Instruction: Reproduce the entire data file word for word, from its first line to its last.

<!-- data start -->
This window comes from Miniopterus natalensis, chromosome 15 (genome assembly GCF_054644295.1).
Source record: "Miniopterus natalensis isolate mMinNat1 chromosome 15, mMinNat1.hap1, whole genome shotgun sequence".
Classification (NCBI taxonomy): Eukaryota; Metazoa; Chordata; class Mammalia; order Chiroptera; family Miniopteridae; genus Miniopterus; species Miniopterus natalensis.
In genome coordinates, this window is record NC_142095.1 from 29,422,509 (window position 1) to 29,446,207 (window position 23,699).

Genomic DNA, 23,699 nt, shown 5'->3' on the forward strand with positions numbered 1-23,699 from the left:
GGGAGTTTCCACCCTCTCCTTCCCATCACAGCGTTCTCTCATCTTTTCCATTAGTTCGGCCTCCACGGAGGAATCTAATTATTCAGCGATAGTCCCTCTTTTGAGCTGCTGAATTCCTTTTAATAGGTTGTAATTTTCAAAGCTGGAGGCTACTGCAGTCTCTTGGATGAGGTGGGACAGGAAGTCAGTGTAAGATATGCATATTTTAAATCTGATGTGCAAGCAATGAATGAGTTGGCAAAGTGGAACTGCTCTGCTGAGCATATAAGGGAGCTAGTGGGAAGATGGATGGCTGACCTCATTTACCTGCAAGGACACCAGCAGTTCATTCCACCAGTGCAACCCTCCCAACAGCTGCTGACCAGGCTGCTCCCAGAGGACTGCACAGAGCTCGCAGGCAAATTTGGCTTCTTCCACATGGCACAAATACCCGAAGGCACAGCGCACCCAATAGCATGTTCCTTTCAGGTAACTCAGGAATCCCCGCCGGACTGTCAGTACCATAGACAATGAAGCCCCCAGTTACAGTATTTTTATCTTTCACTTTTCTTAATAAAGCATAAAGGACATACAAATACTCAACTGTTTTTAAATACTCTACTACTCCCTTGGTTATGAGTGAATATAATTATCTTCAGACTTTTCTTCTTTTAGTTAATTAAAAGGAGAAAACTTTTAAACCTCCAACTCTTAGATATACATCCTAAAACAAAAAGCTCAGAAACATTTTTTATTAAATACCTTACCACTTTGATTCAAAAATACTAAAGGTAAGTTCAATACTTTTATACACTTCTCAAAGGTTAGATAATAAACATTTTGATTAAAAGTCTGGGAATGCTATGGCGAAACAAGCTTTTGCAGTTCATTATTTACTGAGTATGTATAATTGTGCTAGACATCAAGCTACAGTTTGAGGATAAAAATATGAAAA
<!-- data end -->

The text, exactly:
This window comes from Miniopterus natalensis, chromosome 15 (genome assembly GCF_054644295.1).
Source record: "Miniopterus natalensis isolate mMinNat1 chromosome 15, mMinNat1.hap1, whole genome shotgun sequence".
Classification (NCBI taxonomy): Eukaryota; Metazoa; Chordata; class Mammalia; order Chiroptera; family Miniopteridae; genus Miniopterus; species Miniopterus natalensis.
In genome coordinates, this window is record NC_142095.1 from 29,422,509 (window position 1) to 29,446,207 (window position 23,699).

Genomic DNA, 23,699 nt, shown 5'->3' on the forward strand with positions numbered 1-23,699 from the left:
GGGAGTTTCCACCCTCTCCTTCCCATCACAGCGTTCTCTCATCTTTTCCATTAGTTCGGCCTCCACGGAGGAATCTAATTATTCAGCGATAGTCCCTCTTTTGAGCTGCTGAATTCCTTTTAATAGGTTGTAATTTTCAAAGCTGGAGGCTACTGCAGTCTCTTGGATGAGGTGGGACAGGAAGTCAGTGTAAGATATGCATATTTTAAATCTGATGTGCAAGCAATGAATGAGTTGGCAAAGTGGAACTGCTCTGCTGAGCATATAAGGGAGCTAGTGGGAAGATGGATGGCTGACCTCATTTACCTGCAAGGACACCAGCAGTTCATTCCACCAGTGCAACCCTCCCAACAGCTGCTGACCAGGCTGCTCCCAGAGGACTGCACAGAGCTCGCAGGCAAATTTGGCTTCTTCCACATGGCACAAATACCCGAAGGCACAGCGCACCCAATAGCATGTTCCTTTCAGGTAACTCAGGAATCCCCGCCGGACTGTCAGTACCATAGACAATGAAGCCCCCAGTTACAGTATTTTTATCTTTCACTTTTCTTAATAAAGCATAAAGGACATACAAATACTCAACTGTTTTTAAATACTCTACTACTCCCTTGGTTATGAGTGAATATAATTATCTTCAGACTTTTCTTCTTTTAGTTAATTAAAAGGAGAAAACTTTTAAACCTCCAACTCTTAGATATACATCCTAAAACAAAAAGCTCAGAAACATTTTTTATTAAATACCTTACCACTTTGATTCAAAAATACTAAAGGTAAGTTCAATACTTTTATACACTTCTCAAAGGTTAGATAATAAACATTTTGATTAAAAGTCTGGGAATGCTATGGCGAAACAAGCTTTTGCAGTTCATTATTTACTGAGTATGTATAATTGTGCTAGACATCAAGCTACAGTTTGAGGATAAAAATATGAAAA